Aussies’ incredible virus breakthrough
Australian researchers have reportedly made a global breakthrough on a new antiviral drug they believe can protect against COVID-19 infection.
Monash University researchers have conducted modelling of the drug to show it has significant blocking ability against the virus that causes COVID-19, The Australian reported.
Researchers hope the drug, which could be administered by an inhaler, might be available as early as the end of the year.
Monash University senior research fellow Tom Karagiannis said he and his team had tested the way a designer molecule called a-ketoamide blocks one of the proteins needed to replicate the virus that causes COVID-19. Last month German researchers published new data on an improved version of a-ketoamides they said work more effectively in humans.
Dr Karagiannis and his colleagues used a supercomputer to study the way the improved version blocks the triggering of the replication of the virus that causes COVID-19 and found it acts as a handbrake on the virus's ability to replicate.
"This molecule stops the virus from replicating, which can then stop the release of new virus particles and infection of other cells in the body," Dr Karagiannis told The Australian.
It comes as Victoria is facing a dangerous spike in infections, with authorities reporting a "concerning" increase in the number of virus-related hospitalisations.
"We currently have nine patients in hospital, including two in intensive care. So just to make the point there that the number of people in hospital has gone up from just four a few days ago, which is always concerning," said the state's Health Minister Jenny Mikakos.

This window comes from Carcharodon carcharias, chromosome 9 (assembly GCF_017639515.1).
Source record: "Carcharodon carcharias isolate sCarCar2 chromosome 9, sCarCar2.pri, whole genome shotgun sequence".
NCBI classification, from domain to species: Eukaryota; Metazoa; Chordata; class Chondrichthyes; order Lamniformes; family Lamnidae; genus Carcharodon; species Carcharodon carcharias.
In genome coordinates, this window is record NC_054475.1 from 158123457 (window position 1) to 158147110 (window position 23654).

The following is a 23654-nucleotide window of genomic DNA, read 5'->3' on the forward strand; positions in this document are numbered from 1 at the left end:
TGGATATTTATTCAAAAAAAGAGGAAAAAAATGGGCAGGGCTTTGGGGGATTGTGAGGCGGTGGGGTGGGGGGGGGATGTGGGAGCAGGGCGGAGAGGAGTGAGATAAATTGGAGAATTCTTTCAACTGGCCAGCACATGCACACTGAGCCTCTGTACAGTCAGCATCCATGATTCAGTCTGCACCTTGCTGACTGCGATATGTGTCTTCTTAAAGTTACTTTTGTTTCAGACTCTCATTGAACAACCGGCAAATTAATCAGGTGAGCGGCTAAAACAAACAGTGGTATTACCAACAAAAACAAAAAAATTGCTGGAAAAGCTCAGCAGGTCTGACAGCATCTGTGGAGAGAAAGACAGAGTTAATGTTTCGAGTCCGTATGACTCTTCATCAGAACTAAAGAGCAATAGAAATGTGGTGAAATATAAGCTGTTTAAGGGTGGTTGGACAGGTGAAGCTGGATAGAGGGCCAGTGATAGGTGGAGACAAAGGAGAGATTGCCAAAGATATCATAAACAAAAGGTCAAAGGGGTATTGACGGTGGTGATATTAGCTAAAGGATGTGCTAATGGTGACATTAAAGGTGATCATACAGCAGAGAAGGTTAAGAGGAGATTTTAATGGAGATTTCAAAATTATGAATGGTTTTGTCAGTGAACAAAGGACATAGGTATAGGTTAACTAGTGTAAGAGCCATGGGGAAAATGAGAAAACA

The state's COVID-19 case numbers are now the highest they've been in more than two months.
Of the 16 new cases announced today, two have been linked to the Stamford Plaza Hotel in Melbourne, taking that outbreak total to 14.
Victorian Premier Daniel Andrews has blamed the spike in cases on large family gatherings and people not following social distancing measures.
"We have had cases of people gathering in large numbers, everybody at their home or another family member's home or a close friend's home, even though they had been told to isolate in their own home," he said on Saturday.
"It is unacceptable that families anywhere in our state can, just because they want this to be over, pretend that it is. It is not over."
Originally published as Aussies' incredible virus breakthrough